Would cosmic rays turn a man into a fantastically stretchable being, human torch or just plain (orange) rocky thing? That's a question that NASA may be about to answer, as they test the body's endurance to space radiation.
If you're wondering how NASA scientists plan to test the limits of radiation tolerance, you may be happy to know that they're taking the Mythbusters approach, and just planning to shoot a dummy with a high energy proton beam until things go wrong, according to Space.com:
The "Phantom torso" dummy consists of natural bone, simulated skin and organs, and real human blood cells. "We put blood cells in small tubes in the stomach and in some places in the bone marrow," said Francis Cucinotta, chief scientist for NASA's Radiation Program at the Johnson Space Center in Houston. "One of the questions we have is whether the less shielded parts of the bone marrow will be [much harder hit]." ...Apollo astronauts had a near-miss between the Apollo 16 and 17 missions to the moon, when an erupting sunspot unleashed a record-setting barrage of solar radiation in 1972. Researchers plan to recreate that event's effects at NASA's Space Radiation Lab at Brookhaven National Laboratory in Upton, New York, by using a high-energy beam of protons on the European Space Agency's Phantom Torso, named Matroshka. Matroshka also has a NASA counterpart named Fred. Both dummies have flown in experiments aboard the space shuttle and the International Space Station to show how chronic exposure to background radiation affects the human body.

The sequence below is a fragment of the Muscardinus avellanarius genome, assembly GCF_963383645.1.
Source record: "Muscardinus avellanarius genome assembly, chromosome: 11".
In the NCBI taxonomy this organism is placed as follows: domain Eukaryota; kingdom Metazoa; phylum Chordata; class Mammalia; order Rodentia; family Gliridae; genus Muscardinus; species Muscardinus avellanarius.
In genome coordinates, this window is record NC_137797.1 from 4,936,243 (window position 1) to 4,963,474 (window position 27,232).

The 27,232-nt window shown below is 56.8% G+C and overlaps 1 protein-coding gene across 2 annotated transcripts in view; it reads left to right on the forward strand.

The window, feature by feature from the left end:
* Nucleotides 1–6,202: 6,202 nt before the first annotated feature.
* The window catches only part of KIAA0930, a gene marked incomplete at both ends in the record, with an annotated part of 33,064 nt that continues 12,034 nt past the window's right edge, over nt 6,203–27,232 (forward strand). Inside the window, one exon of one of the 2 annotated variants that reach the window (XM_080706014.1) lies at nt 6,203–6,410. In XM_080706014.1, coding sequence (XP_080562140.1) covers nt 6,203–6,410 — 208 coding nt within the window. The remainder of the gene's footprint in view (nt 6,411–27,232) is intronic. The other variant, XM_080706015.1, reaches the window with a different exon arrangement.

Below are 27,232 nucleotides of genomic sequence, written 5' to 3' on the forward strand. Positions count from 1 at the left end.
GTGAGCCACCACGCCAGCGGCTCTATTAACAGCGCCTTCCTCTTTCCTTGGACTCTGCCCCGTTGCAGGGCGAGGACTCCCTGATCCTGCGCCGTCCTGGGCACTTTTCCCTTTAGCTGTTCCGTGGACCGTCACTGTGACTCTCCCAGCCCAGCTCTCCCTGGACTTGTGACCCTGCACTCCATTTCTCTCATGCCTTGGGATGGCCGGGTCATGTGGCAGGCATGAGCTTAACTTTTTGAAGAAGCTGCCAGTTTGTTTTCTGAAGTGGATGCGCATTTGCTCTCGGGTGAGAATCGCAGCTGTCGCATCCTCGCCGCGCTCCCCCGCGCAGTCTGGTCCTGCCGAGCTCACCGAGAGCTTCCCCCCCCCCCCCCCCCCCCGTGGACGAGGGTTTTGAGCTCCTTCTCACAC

If they don't become super-elastic, then I'm at least hoping that one of the dummies will develop the potential to turn green and super-strong in the event it ever gets angry.